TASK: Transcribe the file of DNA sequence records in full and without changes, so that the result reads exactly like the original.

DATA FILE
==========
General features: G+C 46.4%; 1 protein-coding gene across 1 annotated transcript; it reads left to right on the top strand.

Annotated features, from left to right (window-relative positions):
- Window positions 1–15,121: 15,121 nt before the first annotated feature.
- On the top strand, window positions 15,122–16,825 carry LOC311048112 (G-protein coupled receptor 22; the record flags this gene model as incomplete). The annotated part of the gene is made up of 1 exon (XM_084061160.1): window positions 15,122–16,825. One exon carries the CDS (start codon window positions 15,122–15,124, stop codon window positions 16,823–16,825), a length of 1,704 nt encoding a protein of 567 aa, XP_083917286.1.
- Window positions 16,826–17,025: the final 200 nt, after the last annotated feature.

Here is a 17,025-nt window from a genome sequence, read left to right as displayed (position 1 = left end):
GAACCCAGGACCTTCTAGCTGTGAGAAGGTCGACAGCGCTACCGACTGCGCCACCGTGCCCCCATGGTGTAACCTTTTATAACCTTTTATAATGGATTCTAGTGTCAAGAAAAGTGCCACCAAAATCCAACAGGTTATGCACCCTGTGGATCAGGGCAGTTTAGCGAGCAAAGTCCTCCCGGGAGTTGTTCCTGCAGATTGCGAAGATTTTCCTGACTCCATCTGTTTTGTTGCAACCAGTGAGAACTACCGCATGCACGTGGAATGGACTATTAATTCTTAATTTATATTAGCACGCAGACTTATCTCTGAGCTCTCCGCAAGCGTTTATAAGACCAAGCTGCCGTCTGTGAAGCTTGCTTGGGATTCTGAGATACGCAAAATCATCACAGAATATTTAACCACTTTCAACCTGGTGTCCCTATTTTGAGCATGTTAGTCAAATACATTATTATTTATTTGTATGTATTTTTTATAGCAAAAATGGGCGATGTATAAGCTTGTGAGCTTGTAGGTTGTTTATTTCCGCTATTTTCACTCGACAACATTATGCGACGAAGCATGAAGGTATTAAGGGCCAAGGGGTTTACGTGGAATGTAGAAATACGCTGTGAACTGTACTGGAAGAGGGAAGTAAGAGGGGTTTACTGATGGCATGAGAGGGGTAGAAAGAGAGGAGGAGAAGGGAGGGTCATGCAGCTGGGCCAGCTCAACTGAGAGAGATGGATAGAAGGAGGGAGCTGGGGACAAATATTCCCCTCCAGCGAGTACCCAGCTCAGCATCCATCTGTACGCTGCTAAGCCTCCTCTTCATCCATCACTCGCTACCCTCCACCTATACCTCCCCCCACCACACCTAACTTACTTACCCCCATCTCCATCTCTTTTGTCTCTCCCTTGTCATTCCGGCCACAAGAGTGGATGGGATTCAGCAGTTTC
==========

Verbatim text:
General features: G+C 46.4%; 1 protein-coding gene across 1 annotated transcript; it reads left to right on the top strand.

Annotated features, from left to right (window-relative positions):
- Window positions 1–15,121: 15,121 nt before the first annotated feature.
- On the top strand, window positions 15,122–16,825 carry LOC311048112 (G-protein coupled receptor 22; the record flags this gene model as incomplete). The annotated part of the gene is made up of 1 exon (XM_084061160.1): window positions 15,122–16,825. One exon carries the CDS (start codon window positions 15,122–15,124, stop codon window positions 16,823–16,825), a length of 1,704 nt encoding a protein of 567 aa, XP_083917286.1.
- Window positions 16,826–17,025: the final 200 nt, after the last annotated feature.

Here is a 17,025-nt window from a genome sequence, read left to right as displayed (position 1 = left end):
GAACCCAGGACCTTCTAGCTGTGAGAAGGTCGACAGCGCTACCGACTGCGCCACCGTGCCCCCATGGTGTAACCTTTTATAACCTTTTATAATGGATTCTAGTGTCAAGAAAAGTGCCACCAAAATCCAACAGGTTATGCACCCTGTGGATCAGGGCAGTTTAGCGAGCAAAGTCCTCCCGGGAGTTGTTCCTGCAGATTGCGAAGATTTTCCTGACTCCATCTGTTTTGTTGCAACCAGTGAGAACTACCGCATGCACGTGGAATGGACTATTAATTCTTAATTTATATTAGCACGCAGACTTATCTCTGAGCTCTCCGCAAGCGTTTATAAGACCAAGCTGCCGTCTGTGAAGCTTGCTTGGGATTCTGAGATACGCAAAATCATCACAGAATATTTAACCACTTTCAACCTGGTGTCCCTATTTTGAGCATGTTAGTCAAATACATTATTATTTATTTGTATGTATTTTTTATAGCAAAAATGGGCGATGTATAAGCTTGTGAGCTTGTAGGTTGTTTATTTCCGCTATTTTCACTCGACAACATTATGCGACGAAGCATGAAGGTATTAAGGGCCAAGGGGTTTACGTGGAATGTAGAAATACGCTGTGAACTGTACTGGAAGAGGGAAGTAAGAGGGGTTTACTGATGGCATGAGAGGGGTAGAAAGAGAGGAGGAGAAGGGAGGGTCATGCAGCTGGGCCAGCTCAACTGAGAGAGATGGATAGAAGGAGGGAGCTGGGGACAAATATTCCCCTCCAGCGAGTACCCAGCTCAGCATCCATCTGTACGCTGCTAAGCCTCCTCTTCATCCATCACTCGCTACCCTCCACCTATACCTCCCCCCACCACACCTAACTTACTTACCCCCATCTCCATCTCTTTTGTCTCTCCCTTGTCATTCCGGCCACAAGAGTGGATGGGATTCAGCAGTTTC